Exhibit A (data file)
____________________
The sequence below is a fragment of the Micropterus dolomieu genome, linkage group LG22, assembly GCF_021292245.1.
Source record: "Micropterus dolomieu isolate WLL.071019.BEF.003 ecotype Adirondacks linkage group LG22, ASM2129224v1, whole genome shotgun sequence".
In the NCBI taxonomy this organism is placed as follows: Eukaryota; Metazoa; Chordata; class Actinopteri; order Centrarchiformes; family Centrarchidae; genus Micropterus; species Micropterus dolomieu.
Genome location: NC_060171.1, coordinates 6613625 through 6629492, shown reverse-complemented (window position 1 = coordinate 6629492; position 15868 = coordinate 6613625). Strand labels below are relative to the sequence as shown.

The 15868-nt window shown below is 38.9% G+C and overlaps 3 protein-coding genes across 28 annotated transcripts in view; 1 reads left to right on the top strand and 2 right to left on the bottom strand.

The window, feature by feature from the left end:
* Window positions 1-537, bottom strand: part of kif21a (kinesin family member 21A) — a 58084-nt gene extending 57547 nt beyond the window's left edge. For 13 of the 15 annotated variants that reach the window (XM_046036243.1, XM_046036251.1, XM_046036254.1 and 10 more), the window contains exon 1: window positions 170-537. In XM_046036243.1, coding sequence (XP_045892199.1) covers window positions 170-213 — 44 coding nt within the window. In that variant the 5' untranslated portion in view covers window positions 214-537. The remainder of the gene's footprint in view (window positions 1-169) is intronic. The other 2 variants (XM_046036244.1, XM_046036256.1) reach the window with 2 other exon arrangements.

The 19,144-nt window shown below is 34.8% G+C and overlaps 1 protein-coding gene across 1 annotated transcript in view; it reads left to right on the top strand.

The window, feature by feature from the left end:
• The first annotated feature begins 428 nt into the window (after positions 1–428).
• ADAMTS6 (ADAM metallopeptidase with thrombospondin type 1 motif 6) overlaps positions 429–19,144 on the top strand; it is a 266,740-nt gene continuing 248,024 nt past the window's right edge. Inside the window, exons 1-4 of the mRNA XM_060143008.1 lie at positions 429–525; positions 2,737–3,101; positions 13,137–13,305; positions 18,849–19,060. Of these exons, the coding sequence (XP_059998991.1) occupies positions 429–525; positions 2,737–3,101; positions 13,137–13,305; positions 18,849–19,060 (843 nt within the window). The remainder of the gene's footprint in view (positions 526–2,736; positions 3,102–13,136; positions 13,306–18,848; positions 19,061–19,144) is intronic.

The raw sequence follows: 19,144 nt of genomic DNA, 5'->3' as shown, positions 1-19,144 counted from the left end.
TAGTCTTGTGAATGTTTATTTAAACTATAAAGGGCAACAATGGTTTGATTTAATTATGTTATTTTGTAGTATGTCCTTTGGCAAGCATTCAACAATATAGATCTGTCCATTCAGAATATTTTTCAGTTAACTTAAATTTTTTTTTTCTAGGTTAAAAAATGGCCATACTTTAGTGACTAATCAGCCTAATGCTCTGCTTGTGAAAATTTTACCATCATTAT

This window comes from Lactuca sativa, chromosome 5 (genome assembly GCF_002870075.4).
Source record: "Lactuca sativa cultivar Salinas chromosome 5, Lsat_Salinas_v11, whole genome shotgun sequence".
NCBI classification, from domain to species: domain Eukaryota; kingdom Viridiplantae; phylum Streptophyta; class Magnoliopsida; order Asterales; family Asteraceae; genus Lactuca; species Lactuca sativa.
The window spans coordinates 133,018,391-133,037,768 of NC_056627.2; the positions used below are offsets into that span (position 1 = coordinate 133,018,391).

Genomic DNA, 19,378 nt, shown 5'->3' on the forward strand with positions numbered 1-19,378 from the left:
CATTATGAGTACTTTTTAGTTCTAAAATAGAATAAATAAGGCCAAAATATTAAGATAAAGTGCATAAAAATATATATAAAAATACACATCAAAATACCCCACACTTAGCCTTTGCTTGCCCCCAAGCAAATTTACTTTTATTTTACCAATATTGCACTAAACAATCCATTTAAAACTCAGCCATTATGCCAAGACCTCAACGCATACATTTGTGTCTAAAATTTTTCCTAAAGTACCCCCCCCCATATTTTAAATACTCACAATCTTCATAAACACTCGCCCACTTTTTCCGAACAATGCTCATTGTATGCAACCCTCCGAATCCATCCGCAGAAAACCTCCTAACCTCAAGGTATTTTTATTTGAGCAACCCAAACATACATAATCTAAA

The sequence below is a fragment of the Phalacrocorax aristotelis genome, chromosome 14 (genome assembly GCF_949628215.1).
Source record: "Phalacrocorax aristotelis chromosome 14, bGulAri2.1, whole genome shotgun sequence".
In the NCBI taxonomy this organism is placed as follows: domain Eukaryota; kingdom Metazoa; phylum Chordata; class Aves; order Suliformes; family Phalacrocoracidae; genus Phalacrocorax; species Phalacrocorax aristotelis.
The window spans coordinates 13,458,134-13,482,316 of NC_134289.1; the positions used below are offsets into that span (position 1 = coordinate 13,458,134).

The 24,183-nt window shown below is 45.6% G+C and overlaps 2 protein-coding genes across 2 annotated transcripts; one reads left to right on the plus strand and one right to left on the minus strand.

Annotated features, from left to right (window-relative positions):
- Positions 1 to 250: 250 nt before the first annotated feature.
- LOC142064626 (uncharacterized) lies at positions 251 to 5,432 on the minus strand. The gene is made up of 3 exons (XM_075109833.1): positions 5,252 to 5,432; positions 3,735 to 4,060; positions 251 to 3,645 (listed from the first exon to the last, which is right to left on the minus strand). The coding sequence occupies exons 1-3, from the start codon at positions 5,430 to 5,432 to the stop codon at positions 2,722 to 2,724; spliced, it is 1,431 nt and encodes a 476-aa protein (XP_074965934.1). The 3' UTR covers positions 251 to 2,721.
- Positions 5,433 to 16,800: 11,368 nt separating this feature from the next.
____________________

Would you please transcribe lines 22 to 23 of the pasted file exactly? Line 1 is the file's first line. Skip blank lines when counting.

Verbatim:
In the NCBI taxonomy this organism is placed as follows: domain Eukaryota; kingdom Metazoa; phylum Chordata; class Aves; order Suliformes; family Phalacrocoracidae; genus Phalacrocorax; species Phalacrocorax aristotelis.
The window spans coordinates 13,458,134-13,482,316 of NC_134289.1; the positions used below are offsets into that span (position 1 = coordinate 13,458,134).